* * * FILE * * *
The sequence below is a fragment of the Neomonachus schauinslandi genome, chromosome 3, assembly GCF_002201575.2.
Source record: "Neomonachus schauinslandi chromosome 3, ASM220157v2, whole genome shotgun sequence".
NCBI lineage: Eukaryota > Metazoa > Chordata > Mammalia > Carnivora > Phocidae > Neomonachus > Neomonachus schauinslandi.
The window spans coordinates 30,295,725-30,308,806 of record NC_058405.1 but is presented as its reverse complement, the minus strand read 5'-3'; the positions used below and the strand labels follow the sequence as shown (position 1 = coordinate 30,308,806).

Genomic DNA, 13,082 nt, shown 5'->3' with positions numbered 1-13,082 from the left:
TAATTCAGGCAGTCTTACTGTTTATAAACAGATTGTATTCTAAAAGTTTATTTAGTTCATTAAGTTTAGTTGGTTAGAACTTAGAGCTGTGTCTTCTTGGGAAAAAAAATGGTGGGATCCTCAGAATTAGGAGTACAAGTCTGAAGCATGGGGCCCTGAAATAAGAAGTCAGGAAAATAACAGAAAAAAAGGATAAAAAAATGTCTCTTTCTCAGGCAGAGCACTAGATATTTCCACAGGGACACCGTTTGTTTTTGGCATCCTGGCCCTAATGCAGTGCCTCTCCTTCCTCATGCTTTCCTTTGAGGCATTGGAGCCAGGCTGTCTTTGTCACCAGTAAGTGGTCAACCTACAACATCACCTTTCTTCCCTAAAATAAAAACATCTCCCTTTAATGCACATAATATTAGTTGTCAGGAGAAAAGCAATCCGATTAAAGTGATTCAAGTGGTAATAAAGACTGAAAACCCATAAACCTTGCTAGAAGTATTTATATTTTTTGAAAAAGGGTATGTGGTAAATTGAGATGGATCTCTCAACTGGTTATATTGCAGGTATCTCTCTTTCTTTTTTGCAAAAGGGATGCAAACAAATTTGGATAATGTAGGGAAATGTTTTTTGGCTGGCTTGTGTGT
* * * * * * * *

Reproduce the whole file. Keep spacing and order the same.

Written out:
The sequence below is a fragment of the Neomonachus schauinslandi genome, chromosome 3, assembly GCF_002201575.2.
Source record: "Neomonachus schauinslandi chromosome 3, ASM220157v2, whole genome shotgun sequence".
NCBI lineage: Eukaryota > Metazoa > Chordata > Mammalia > Carnivora > Phocidae > Neomonachus > Neomonachus schauinslandi.
The window spans coordinates 30,295,725-30,308,806 of record NC_058405.1 but is presented as its reverse complement, the minus strand read 5'-3'; the positions used below and the strand labels follow the sequence as shown (position 1 = coordinate 30,308,806).

Genomic DNA, 13,082 nt, shown 5'->3' with positions numbered 1-13,082 from the left:
TAATTCAGGCAGTCTTACTGTTTATAAACAGATTGTATTCTAAAAGTTTATTTAGTTCATTAAGTTTAGTTGGTTAGAACTTAGAGCTGTGTCTTCTTGGGAAAAAAAATGGTGGGATCCTCAGAATTAGGAGTACAAGTCTGAAGCATGGGGCCCTGAAATAAGAAGTCAGGAAAATAACAGAAAAAAAGGATAAAAAAATGTCTCTTTCTCAGGCAGAGCACTAGATATTTCCACAGGGACACCGTTTGTTTTTGGCATCCTGGCCCTAATGCAGTGCCTCTCCTTCCTCATGCTTTCCTTTGAGGCATTGGAGCCAGGCTGTCTTTGTCACCAGTAAGTGGTCAACCTACAACATCACCTTTCTTCCCTAAAATAAAAACATCTCCCTTTAATGCACATAATATTAGTTGTCAGGAGAAAAGCAATCCGATTAAAGTGATTCAAGTGGTAATAAAGACTGAAAACCCATAAACCTTGCTAGAAGTATTTATATTTTTTGAAAAAGGGTATGTGGTAAATTGAGATGGATCTCTCAACTGGTTATATTGCAGGTATCTCTCTTTCTTTTTTGCAAAAGGGATGCAAACAAATTTGGATAATGTAGGGAAATGTTTTTTGGCTGGCTTGTGTGT